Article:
The Commodore 1351 is similar in appearance to the mouse supplied with Commodore Amiga computers of the time, but the two are not mutually compatible. In its default mode, it is a true proportional mouse, but by holding down the right mouse button when powering up the machine, it can be made to emulate a joystick.
The 1351 utilizes the SID chip's analog-to-digital converter, thus it is only compatible with the C64/C128 and will not work on the VIC-20 despite using the same 9-pin connector. An Amiga mouse, although electrically compatible with the C64, uses the paddle registers and will be much more CPU-intensive to read than the 1351. A few programs such as Interpaint support Amiga mice.
The mouse was distributed with a user manual containing maintenance instructions, pinouts, and sample BASIC and machine language programs for the Commodore 64 and 128. Also included was a diskette containing diagnostic tools, demos, drivers, and an upgrade for the GEOS operating system.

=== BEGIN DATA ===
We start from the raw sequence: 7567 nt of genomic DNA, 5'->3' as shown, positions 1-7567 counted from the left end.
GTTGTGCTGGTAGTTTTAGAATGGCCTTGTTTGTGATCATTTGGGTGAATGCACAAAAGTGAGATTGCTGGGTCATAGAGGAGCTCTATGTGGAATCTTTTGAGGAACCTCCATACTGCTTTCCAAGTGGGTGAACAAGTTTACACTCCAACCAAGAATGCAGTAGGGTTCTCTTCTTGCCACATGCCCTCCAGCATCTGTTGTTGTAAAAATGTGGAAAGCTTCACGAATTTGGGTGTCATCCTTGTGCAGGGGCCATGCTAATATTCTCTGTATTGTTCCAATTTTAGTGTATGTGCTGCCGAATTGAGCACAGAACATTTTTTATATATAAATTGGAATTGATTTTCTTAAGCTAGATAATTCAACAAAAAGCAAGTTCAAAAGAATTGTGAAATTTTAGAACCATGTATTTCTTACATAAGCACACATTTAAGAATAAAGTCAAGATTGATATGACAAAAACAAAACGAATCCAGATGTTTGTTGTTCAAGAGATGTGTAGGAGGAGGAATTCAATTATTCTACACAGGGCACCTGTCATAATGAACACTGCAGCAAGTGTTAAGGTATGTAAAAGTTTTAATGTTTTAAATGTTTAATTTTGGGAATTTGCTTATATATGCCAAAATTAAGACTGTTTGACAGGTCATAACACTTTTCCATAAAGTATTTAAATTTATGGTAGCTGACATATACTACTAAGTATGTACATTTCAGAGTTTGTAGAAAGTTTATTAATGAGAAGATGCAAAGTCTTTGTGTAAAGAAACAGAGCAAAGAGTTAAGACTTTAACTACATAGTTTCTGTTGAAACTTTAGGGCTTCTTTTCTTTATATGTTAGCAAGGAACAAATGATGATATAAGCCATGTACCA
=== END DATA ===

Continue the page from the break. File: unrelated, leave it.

The first mouse released for the C64 was the NEOS Mouse in 1985, however it was quickly superseded when Commodore introduced their own mouse the following year. A handful of drawing programs, GEOS, and the C64 port of Arkanoid can use the NEOS Mouse.
The 1351 was favorably reviewed by The Transactor, which praised the unit's ergonomic design and tactile feedback and the quality of the accompanying documentation. The reviewer noted that, at the time of writing, very little commercial software supported the 1351 in proportional mode, but suggested that the mouse would be of benefit in joystick mode in drawing programs, font and sprite editors, and certain kinds of games.
Software that can use a 1351 mouse includes GEOS, Faery Tale Adventure, Operation Wolf, and assorted application/drawing programs.
- 1351 Mouse. Commodore Business Machines. 1986.
- O'Brien, Malcolm (1988). "The 1351 Mouse and GEOS 1.3: Graphic Environment on a Roll" (PDF). The Transactor. Transactor Publishing. 9 (1): 72–73. Retrieved 5 December 2015.